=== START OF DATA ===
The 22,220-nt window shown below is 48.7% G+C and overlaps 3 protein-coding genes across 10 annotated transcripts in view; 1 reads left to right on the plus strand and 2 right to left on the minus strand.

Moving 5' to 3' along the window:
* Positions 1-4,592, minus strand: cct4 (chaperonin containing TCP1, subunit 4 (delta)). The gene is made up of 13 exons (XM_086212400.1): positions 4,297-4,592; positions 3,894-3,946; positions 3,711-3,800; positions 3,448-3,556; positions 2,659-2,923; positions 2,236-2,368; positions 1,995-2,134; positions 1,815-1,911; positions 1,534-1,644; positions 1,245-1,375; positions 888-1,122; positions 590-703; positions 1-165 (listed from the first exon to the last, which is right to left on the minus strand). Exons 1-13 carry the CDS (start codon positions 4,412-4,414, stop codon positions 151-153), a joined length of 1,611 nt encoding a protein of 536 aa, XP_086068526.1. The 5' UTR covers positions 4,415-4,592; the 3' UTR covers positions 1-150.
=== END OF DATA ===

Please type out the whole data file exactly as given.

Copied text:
The 22,220-nt window shown below is 48.7% G+C and overlaps 3 protein-coding genes across 10 annotated transcripts in view; 1 reads left to right on the plus strand and 2 right to left on the minus strand.

Moving 5' to 3' along the window:
* Positions 1-4,592, minus strand: cct4 (chaperonin containing TCP1, subunit 4 (delta)). The gene is made up of 13 exons (XM_086212400.1): positions 4,297-4,592; positions 3,894-3,946; positions 3,711-3,800; positions 3,448-3,556; positions 2,659-2,923; positions 2,236-2,368; positions 1,995-2,134; positions 1,815-1,911; positions 1,534-1,644; positions 1,245-1,375; positions 888-1,122; positions 590-703; positions 1-165 (listed from the first exon to the last, which is right to left on the minus strand). Exons 1-13 carry the CDS (start codon positions 4,412-4,414, stop codon positions 151-153), a joined length of 1,611 nt encoding a protein of 536 aa, XP_086068526.1. The 5' UTR covers positions 4,415-4,592; the 3' UTR covers positions 1-150.